times. In this particular image, black areas are water that was present during
all three radar shots, while red indicates water present during the wet season
scans (August and October), but not during the dry season (January). These areas
are therefore subject to seasonal inundation.
WFP are still waiting for a
final analysis and interpretation of the images from Aruna Technology, but so
far, said Ramachandra, the results are encouraging.
"We already have a
database [at WFP] which shows various socio-economic indicators across the
country, which we can display on our own maps," he said, "but combined with the
satellite images and the ground information we can gain a much more accurate
picture of what is happening in the affected areas."
Radar Sat has
already been used successfully in disasters across the world, including
Hurricane Mitch, which devastated Central America late 1998, and the Yangtze
River flood in China in July and August 1998.
The technology was
originally conceived to chart iceflows in the Canadian Arctic, and, as Andrew
McNaughton, Director of Aruna Technology pointed out, the applications of radar
technology are far more wide-ranging than just flood mapping.
developing the capability to monitor the progress of rice crops," he said, and
will soon be able to predict yields for any given area down to commune level.
The technology relies on radar's ability to sense the texture and extent of
plant cover in the wet rice field, which can be interpreted to give an
indication of the condition of the crop."
Radar images taken by the team
also clearly show fish traps and other activity in the Tonle Sap, as well as
road networks and forest coverage, urban development and other land use
information. Objects as small as eight meters across can usually be
One downside to remote sensing technology, including
radar, is its initial cost. While McNaughton and Johnson are keen to point out
that images bought in bulk are cheaper, a single image can still cost between
$4,000 and $6,000, plus processing costs, which may be way over the budget of
some of the smaller agencies who could benefit from the technology. In addition,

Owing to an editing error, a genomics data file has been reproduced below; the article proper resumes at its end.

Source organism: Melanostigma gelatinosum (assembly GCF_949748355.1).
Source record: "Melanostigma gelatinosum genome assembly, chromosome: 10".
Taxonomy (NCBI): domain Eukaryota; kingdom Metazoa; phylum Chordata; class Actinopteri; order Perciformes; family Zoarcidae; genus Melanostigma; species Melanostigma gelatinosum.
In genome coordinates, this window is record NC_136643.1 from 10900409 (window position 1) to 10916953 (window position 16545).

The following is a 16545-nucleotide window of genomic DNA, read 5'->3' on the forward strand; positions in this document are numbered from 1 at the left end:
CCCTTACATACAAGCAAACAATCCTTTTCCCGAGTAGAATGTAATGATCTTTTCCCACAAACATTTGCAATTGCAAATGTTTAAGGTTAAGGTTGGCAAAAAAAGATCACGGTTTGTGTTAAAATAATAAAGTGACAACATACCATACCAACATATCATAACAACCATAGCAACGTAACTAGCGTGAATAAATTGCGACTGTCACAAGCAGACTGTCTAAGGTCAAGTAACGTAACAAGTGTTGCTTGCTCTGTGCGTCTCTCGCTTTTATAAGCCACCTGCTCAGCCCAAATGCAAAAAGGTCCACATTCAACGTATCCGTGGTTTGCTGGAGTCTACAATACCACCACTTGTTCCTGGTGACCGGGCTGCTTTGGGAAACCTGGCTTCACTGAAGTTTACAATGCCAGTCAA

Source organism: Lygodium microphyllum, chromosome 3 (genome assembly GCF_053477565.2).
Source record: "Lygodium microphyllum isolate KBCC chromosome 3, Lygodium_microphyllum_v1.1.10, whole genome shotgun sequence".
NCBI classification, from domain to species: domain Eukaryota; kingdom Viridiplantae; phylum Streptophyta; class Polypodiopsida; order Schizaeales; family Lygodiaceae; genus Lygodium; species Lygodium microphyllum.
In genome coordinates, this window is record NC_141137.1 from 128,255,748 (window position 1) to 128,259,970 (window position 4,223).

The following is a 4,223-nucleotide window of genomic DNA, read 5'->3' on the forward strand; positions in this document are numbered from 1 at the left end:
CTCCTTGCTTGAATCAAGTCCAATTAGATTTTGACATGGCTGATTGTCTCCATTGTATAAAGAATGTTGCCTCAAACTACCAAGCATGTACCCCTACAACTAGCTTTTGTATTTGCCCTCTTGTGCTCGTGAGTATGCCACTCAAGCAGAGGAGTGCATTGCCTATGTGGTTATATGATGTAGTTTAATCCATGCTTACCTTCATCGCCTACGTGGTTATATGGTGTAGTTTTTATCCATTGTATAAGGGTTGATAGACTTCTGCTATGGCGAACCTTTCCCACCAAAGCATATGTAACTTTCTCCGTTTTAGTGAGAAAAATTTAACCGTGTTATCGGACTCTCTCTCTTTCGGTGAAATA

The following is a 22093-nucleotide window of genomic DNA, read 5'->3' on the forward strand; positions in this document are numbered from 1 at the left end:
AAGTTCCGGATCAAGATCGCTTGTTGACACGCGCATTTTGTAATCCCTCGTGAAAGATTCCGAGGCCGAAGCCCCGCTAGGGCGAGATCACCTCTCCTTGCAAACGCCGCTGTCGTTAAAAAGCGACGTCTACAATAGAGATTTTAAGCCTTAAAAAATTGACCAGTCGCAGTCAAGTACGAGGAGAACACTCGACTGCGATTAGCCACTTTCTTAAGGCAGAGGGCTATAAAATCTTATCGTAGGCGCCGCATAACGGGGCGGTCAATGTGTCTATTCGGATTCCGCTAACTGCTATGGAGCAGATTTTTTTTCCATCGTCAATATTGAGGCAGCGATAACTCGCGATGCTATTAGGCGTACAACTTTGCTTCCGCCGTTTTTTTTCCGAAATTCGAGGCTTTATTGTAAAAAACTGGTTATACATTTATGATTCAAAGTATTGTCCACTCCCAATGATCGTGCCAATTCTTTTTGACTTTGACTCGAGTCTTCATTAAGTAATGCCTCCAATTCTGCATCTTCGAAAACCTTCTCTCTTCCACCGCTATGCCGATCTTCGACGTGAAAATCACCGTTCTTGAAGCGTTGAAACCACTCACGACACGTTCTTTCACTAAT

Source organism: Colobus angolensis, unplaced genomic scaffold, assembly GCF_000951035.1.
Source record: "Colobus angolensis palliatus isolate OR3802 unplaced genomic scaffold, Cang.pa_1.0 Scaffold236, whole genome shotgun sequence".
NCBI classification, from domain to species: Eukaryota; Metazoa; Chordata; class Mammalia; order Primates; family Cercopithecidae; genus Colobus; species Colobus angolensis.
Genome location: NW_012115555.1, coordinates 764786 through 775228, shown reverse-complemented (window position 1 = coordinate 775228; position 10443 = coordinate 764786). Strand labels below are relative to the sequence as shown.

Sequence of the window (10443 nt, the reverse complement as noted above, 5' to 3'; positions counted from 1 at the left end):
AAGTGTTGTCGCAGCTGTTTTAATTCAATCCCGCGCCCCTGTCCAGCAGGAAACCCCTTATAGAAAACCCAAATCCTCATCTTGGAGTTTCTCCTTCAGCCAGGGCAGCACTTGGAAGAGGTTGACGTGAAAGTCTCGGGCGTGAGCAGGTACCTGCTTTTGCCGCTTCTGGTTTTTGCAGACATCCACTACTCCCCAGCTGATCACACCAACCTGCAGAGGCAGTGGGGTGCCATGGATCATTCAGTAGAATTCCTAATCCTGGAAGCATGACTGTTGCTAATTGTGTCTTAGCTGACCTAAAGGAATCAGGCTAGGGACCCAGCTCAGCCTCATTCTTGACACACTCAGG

if an image is needed immediately (Radar Sat can deliver images in just over one
day) the price rises accordingly.
"NGOs who want to use the same image
can group together to share costs," said McNaughton.
But for Ramachandra
at WFP, there's a delicate balance between the cost of the radar imagery and the
amount of money needed for an emergency operation.
"If it is going to
cost $5,000 for a relief operation, do I want to spend $20,000 on images from
radar?" he mused.
Of course, one thing for agencies to bear in mind is
that once an image is bought, its data remain pertinent for many years, so the
long-term payoff on the initial investment can be large. As part of its business
strategy of helping Cambodian institutions develop their own capacity, Aruna is
developing plans to assist them to acquire nationwide coverage for general
In theory, a permanent reference library could be created by mapping
all areas of the Mekong during each season - images that could be used in
development, forestry, agriculture, and fisheries, as well as emergency
But this would all be several years down the line. For now, Aruna
and RadarSat are concentrating on the final results of the pilot
"To complete the pilot project we need to do an assessment, meet
with the Cambodian agencies who would have use for the data, fine tune the cost,
define the players, then find the funding," said McNaughton.
confident, though, that there will be a real use for the project's results, as
sustainable development in Cambodia continues to require ever-better information
for planning and decision making.